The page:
Back to the Future: Reflections on NBPTS Renewal

January 9, 2018

As a child of the ‘80s, I hold a particular fondness for the classic film series Back to the Future. You know the one: Doc Brown and Marty McFly cruising through time in that sweet plutonium-powered DeLorean. They hop back and forth from the past to the future in an effort to repair the present. When I started my renewal for my National Board certification, it felt a bit like Doc Brown and Marty McFly’s experience. There I was, about eight years later, returning to a process similar to when I first obtained my NBCT: carefully examining my content standards, reflecting deeply about the work I do in the classroom, thinking critically about the impact I have on students’ learning, and devising a plan moving forward. As much as this all felt incredibly familiar to me, it also felt very different and even a bit surreal at times. Eight years. Eight years in a time when education was, and still is, moving at a rapid and exhilarating pace powered by forces much stronger than Doc Brown’s plutonium.

No longer was my instruction dependent on a one-size-fits-all approach full of lectures and PowerPoints and worksheets. I could fill my students’ minds with wonder about places around the world by whisking them away on a virtual reality tour using Google Expeditions; I could bring the world into our classroom through visits with authors and experts and entrepreneurs using Skype or Google Hangouts; and I could even personalize their learning experiences through the support of flipped instruction, instructional coaches, and student voice.

No longer was my students’ learning demonstrated solely through multiple-choice quizzes or typed essays. Students could work collaboratively through Breakout EDU, applying their content knowledge, thinking critically and creatively, and communicating with group members; they could post their ideas on a class blog, sharing their learning and thoughts with an authentic audience–the world at large; they could even channel their inner Robert Zemeckis, famed director of Back to the Future, by producing films that employ green screen technology, special effects, or stop-motion.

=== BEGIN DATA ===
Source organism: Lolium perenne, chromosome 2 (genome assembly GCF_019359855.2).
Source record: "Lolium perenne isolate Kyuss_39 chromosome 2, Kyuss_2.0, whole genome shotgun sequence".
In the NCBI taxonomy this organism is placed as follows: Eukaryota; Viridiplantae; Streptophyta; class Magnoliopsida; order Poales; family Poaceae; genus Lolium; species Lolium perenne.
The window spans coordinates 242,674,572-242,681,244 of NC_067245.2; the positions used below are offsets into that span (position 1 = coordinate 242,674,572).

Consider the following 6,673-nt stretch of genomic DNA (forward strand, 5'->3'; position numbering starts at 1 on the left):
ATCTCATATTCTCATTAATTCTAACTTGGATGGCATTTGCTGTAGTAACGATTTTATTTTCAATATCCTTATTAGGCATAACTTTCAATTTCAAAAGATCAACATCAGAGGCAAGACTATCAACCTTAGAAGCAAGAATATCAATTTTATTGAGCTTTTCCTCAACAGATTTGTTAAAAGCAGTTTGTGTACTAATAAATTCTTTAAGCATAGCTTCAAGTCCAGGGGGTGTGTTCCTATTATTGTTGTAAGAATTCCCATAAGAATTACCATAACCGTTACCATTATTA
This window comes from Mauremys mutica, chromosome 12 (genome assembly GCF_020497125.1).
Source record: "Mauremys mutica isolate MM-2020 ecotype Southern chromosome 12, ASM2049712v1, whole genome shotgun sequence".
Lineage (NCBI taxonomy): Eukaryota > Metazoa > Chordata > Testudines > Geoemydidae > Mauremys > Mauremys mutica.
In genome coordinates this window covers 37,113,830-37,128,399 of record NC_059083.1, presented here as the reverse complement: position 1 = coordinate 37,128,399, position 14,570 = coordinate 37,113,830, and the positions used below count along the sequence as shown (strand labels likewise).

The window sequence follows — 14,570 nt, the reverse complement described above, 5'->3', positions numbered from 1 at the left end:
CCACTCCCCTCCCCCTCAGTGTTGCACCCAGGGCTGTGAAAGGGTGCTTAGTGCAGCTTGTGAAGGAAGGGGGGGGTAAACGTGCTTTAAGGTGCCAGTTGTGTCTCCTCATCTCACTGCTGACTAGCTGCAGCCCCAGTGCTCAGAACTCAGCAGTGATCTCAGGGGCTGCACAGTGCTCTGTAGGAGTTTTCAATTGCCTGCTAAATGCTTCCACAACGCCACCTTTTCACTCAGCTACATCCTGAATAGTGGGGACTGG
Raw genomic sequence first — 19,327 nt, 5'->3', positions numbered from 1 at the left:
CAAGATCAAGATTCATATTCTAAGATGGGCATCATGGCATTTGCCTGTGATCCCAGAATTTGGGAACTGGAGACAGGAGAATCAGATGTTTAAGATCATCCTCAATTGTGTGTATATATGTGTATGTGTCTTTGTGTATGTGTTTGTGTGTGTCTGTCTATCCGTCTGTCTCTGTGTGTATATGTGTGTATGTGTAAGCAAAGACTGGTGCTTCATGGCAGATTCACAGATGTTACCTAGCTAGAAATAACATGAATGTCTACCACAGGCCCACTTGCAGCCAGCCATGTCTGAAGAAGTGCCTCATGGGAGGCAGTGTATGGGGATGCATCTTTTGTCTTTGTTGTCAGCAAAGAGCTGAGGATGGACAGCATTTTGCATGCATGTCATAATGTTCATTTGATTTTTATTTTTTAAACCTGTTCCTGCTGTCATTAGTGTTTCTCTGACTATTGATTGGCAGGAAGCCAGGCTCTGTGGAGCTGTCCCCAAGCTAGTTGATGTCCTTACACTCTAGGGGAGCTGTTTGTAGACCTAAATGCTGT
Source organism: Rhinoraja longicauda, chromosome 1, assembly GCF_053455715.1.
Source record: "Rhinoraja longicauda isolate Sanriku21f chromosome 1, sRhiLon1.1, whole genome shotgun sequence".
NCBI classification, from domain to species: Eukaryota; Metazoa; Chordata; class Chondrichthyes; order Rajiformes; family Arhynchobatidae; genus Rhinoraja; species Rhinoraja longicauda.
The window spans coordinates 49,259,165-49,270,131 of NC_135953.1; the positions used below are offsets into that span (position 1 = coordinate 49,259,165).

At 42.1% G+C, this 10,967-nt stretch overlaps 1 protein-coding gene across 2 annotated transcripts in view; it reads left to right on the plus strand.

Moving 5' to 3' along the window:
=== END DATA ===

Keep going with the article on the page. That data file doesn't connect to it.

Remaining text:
No longer was my own learning limited to face-to-face university courses or professional development workshops offered by my school district. I could attend online webinars to learn concepts from experts in the comfort of my own home or school; I could attend EdCamps where learning is determined by attendees and not some predetermined schedule of events; and I could even hop onto Twitter at my convenience and participate in various chats to connect with and learn from educators not just in my area but all around the world.

The National Board renewal process provided me with an invaluable opportunity to hop into my own DeLorean and travel back to different times in my educational career and examine the impact they had on my present. Now that I’ve renewed my certificate, I can’t help but wonder and dream about what awaits me in the time until my next renewal. So much has changed in these last eight years. Therefore, what will the
next eight years bring?  With technology at my fingertips, enthusiasm for my future, and my National Board renewal fueling my journey, I’m ready for my next adventure. As Doc Brown so eloquently stated, “Roads? Where we’re going, we don’t need roads.”

Andrea Trudeau, NBCT

Andrea Trudeau (@Andrea_Trudeau) is a National Board Certified Teacher, Google Educator, Future Ready Librarian, and 20-year veteran in education who has held a variety of teaching roles at Alan B. Shepard Middle School in Deerfield District 109. Most recently, she became the school's library information specialist and hit the ground running in order to create an active learning commons that breaks free of the stereotype of a traditional library and embraces creativity, collaboration, and risk-taking. Andrea is passionate about project-based learning, literacy, innovative digital tools and resources, as well as the Maker Movement. She was fortunate to be invited to a roundtable discussion at the White House in June 2015 to discuss the potential of the Maker Movement in schools with educational leaders across the nation and has been a contributor to books about digital citizenship and educational leadership. She continues to be a strong advocate for hands-on, meaningful, and fun learning experiences for students.